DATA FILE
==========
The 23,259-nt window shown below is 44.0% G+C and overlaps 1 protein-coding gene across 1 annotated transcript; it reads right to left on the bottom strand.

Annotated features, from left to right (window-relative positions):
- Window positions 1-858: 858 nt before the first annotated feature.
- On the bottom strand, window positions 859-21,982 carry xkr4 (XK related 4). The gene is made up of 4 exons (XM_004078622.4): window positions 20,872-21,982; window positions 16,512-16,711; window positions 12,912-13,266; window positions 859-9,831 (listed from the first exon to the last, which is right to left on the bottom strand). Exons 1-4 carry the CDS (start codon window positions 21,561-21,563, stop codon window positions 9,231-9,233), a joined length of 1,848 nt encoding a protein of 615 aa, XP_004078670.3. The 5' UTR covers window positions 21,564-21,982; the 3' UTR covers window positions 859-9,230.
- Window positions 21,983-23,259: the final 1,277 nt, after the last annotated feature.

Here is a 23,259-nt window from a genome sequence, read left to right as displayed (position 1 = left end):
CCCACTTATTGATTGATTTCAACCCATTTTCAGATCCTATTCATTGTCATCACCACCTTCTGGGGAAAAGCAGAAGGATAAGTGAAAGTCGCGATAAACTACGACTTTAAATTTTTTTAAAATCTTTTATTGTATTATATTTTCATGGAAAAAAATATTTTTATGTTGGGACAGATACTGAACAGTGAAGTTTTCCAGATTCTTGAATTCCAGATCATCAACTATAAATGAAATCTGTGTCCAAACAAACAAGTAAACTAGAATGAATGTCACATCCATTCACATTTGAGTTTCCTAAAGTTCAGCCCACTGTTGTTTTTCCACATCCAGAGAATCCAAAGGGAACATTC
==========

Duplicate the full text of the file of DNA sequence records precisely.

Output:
The 23,259-nt window shown below is 44.0% G+C and overlaps 1 protein-coding gene across 1 annotated transcript; it reads right to left on the bottom strand.

Annotated features, from left to right (window-relative positions):
- Window positions 1-858: 858 nt before the first annotated feature.
- On the bottom strand, window positions 859-21,982 carry xkr4 (XK related 4). The gene is made up of 4 exons (XM_004078622.4): window positions 20,872-21,982; window positions 16,512-16,711; window positions 12,912-13,266; window positions 859-9,831 (listed from the first exon to the last, which is right to left on the bottom strand). Exons 1-4 carry the CDS (start codon window positions 21,561-21,563, stop codon window positions 9,231-9,233), a joined length of 1,848 nt encoding a protein of 615 aa, XP_004078670.3. The 5' UTR covers window positions 21,564-21,982; the 3' UTR covers window positions 859-9,230.
- Window positions 21,983-23,259: the final 1,277 nt, after the last annotated feature.

Here is a 23,259-nt window from a genome sequence, read left to right as displayed (position 1 = left end):
CCCACTTATTGATTGATTTCAACCCATTTTCAGATCCTATTCATTGTCATCACCACCTTCTGGGGAAAAGCAGAAGGATAAGTGAAAGTCGCGATAAACTACGACTTTAAATTTTTTTAAAATCTTTTATTGTATTATATTTTCATGGAAAAAAATATTTTTATGTTGGGACAGATACTGAACAGTGAAGTTTTCCAGATTCTTGAATTCCAGATCATCAACTATAAATGAAATCTGTGTCCAAACAAACAAGTAAACTAGAATGAATGTCACATCCATTCACATTTGAGTTTCCTAAAGTTCAGCCCACTGTTGTTTTTCCACATCCAGAGAATCCAAAGGGAACATTC